Last year 1.1B users accessed an on demand video service. 150 Million people subscribe to Netflix and it’s projected by 2024 that the industry will be worth 30.4B. But where did it all begin?
Here is a brief history of video streaming:
1991– Windows releases Media Player and Apple launched it’s Quick Time Player, both read and play audio and video files.
1996 – FutureSplash Animator, the precursor to Adobe Flash, opens the door for web animation and eventually video.
1997 – Netflix begins its DVD rental website while most of the US rents from brick and mortar stores like Blockbuster.
2002 – Netflix IPOs for $15 a share with 600,000 subscribers.
2005 – YouTube launches and online video streaming begins. Amazon also released what would become Prime Video.
2006 – Google acquired YouTube for $1.65 Billion
2007 – Netflix Watch Now debuts. Hulu is also founded this year
2010 – Blockbuster files for bankruptcy. Netflix and vending machines for DVDs are cited a contributing factors.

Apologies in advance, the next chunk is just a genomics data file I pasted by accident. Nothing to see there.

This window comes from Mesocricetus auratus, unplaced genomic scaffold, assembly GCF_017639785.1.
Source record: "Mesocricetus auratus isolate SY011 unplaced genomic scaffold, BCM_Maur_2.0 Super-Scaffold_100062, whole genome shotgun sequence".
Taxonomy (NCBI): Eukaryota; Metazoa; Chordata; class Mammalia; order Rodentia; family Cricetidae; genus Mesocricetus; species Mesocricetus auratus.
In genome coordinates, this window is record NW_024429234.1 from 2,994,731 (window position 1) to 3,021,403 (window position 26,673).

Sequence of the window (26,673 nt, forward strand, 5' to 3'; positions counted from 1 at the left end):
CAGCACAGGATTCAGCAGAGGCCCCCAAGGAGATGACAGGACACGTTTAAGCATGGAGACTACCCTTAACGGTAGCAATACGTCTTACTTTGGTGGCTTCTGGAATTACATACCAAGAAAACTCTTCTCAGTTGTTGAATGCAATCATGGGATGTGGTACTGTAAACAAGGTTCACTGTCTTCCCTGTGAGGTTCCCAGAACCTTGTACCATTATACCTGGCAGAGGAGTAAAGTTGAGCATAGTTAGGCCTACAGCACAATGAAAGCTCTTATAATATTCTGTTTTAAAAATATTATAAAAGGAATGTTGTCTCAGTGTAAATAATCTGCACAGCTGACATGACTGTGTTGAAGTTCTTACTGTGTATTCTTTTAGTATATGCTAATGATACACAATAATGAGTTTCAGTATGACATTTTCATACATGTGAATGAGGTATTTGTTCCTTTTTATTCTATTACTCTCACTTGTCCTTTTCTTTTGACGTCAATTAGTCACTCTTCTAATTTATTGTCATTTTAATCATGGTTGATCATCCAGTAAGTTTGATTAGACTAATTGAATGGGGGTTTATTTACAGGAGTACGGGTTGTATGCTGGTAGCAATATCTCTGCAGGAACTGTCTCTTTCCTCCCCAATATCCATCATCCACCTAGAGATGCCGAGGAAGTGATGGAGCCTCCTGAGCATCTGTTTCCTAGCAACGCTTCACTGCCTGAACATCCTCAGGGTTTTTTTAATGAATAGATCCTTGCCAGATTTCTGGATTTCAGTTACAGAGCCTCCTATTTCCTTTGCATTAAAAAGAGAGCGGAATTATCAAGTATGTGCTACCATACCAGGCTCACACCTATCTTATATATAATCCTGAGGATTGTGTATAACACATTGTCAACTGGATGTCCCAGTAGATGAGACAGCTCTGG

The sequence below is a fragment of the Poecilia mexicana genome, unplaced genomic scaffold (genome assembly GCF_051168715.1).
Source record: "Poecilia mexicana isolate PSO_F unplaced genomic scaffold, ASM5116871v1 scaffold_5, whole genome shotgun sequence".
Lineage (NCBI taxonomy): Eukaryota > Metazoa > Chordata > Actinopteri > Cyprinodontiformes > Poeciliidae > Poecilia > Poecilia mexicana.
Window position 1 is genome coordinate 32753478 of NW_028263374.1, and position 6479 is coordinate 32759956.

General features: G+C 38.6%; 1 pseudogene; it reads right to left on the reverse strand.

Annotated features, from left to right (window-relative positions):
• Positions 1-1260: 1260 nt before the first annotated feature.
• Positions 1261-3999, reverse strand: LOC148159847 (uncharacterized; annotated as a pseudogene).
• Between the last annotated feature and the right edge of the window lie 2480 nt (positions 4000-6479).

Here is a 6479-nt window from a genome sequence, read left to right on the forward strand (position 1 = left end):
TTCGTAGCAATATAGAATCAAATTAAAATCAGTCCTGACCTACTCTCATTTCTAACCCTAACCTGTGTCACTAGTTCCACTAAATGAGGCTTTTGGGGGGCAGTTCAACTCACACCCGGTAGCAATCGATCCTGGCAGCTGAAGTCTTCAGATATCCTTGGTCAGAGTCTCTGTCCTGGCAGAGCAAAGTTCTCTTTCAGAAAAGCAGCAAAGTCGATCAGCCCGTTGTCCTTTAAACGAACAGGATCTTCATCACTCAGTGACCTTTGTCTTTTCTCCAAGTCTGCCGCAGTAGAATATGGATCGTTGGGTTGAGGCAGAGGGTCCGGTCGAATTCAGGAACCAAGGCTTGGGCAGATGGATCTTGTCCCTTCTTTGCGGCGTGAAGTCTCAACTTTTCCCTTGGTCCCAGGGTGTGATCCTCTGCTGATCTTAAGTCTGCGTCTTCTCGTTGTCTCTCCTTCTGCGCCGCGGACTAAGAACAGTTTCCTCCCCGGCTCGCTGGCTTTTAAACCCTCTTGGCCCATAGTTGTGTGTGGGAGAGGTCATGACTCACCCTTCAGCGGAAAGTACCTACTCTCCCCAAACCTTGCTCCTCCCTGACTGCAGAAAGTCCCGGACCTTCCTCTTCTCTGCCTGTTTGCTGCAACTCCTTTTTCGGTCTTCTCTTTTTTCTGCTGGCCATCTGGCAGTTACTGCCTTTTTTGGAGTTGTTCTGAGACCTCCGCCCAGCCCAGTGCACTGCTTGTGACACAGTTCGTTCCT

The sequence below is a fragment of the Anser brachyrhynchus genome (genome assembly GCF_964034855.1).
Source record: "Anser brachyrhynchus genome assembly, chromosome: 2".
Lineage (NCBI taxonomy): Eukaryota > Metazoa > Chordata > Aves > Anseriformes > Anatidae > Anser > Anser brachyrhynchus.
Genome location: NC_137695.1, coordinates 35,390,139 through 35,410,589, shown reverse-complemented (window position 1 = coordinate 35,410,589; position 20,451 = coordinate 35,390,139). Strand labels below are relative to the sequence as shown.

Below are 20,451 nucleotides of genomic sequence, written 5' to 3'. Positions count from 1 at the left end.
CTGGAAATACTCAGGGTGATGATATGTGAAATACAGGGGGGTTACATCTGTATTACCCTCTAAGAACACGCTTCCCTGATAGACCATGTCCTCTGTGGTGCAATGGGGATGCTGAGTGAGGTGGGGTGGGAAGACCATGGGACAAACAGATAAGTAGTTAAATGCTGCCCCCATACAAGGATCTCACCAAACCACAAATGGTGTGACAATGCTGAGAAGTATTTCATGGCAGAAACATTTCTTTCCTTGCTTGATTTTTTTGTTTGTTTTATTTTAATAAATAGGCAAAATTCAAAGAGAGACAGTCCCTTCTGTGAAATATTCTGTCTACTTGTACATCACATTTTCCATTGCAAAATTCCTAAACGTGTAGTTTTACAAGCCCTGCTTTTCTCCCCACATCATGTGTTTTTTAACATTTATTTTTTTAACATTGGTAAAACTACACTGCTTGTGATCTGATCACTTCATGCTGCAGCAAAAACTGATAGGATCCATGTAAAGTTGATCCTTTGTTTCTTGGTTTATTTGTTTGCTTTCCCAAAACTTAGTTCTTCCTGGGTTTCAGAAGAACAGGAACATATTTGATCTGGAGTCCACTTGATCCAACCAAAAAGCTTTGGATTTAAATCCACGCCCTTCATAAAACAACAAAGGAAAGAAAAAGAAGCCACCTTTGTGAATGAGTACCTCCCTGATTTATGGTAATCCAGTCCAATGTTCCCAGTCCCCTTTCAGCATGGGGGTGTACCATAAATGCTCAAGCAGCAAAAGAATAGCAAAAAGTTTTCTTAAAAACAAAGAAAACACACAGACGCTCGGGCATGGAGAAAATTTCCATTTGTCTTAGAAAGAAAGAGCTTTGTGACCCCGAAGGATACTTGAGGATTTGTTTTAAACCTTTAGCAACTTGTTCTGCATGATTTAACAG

2013 – Netflix wins Primetime Emmy with House of Cards, a first for a streaming platform.
2015 – HBO Now launches and doesn’t require a cable subsciption.
2017 – Hulu wins best series for Handmaid’s Tale, a first for a streaming platform. Netflix also hits 100M subscribers.
2019 – Disney buys Hulu and launches Disney+. Apple launches AppleTV+, WarnerMedia announces HBO Max and NBC Universal announces Peacock.
It’s clear that the streaming wars are going to be in full force in 2020, but this is really just a history of the US. In other geographies streaming services have already taken hold. Check out our article on what the global landscape looks like. The US might be the biggest and most influential player globally, but local markets are fighting back.